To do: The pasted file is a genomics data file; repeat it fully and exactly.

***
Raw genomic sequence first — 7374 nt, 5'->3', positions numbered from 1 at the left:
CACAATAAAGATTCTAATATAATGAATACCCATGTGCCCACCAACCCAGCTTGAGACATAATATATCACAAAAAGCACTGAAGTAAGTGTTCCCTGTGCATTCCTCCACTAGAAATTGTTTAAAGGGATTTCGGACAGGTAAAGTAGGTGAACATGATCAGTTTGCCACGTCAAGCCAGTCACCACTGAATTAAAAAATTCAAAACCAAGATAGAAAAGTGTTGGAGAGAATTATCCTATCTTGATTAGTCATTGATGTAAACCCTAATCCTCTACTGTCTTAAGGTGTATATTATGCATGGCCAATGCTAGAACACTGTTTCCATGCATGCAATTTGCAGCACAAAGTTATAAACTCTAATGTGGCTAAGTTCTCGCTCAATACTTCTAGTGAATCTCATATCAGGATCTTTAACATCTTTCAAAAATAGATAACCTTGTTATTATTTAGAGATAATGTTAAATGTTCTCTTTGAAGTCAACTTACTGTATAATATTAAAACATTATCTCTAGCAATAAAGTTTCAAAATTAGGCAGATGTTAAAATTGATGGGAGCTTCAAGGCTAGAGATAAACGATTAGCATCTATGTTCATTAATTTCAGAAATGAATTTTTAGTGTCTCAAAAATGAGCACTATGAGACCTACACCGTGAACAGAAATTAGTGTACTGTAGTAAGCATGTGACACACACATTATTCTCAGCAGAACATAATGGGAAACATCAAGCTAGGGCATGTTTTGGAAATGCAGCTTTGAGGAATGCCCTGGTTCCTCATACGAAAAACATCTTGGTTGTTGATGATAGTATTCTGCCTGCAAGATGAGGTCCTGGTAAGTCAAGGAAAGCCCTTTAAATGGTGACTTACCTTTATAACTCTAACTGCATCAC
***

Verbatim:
Raw genomic sequence first — 7374 nt, 5'->3', positions numbered from 1 at the left:
CACAATAAAGATTCTAATATAATGAATACCCATGTGCCCACCAACCCAGCTTGAGACATAATATATCACAAAAAGCACTGAAGTAAGTGTTCCCTGTGCATTCCTCCACTAGAAATTGTTTAAAGGGATTTCGGACAGGTAAAGTAGGTGAACATGATCAGTTTGCCACGTCAAGCCAGTCACCACTGAATTAAAAAATTCAAAACCAAGATAGAAAAGTGTTGGAGAGAATTATCCTATCTTGATTAGTCATTGATGTAAACCCTAATCCTCTACTGTCTTAAGGTGTATATTATGCATGGCCAATGCTAGAACACTGTTTCCATGCATGCAATTTGCAGCACAAAGTTATAAACTCTAATGTGGCTAAGTTCTCGCTCAATACTTCTAGTGAATCTCATATCAGGATCTTTAACATCTTTCAAAAATAGATAACCTTGTTATTATTTAGAGATAATGTTAAATGTTCTCTTTGAAGTCAACTTACTGTATAATATTAAAACATTATCTCTAGCAATAAAGTTTCAAAATTAGGCAGATGTTAAAATTGATGGGAGCTTCAAGGCTAGAGATAAACGATTAGCATCTATGTTCATTAATTTCAGAAATGAATTTTTAGTGTCTCAAAAATGAGCACTATGAGACCTACACCGTGAACAGAAATTAGTGTACTGTAGTAAGCATGTGACACACACATTATTCTCAGCAGAACATAATGGGAAACATCAAGCTAGGGCATGTTTTGGAAATGCAGCTTTGAGGAATGCCCTGGTTCCTCATACGAAAAACATCTTGGTTGTTGATGATAGTATTCTGCCTGCAAGATGAGGTCCTGGTAAGTCAAGGAAAGCCCTTTAAATGGTGACTTACCTTTATAACTCTAACTGCATCAC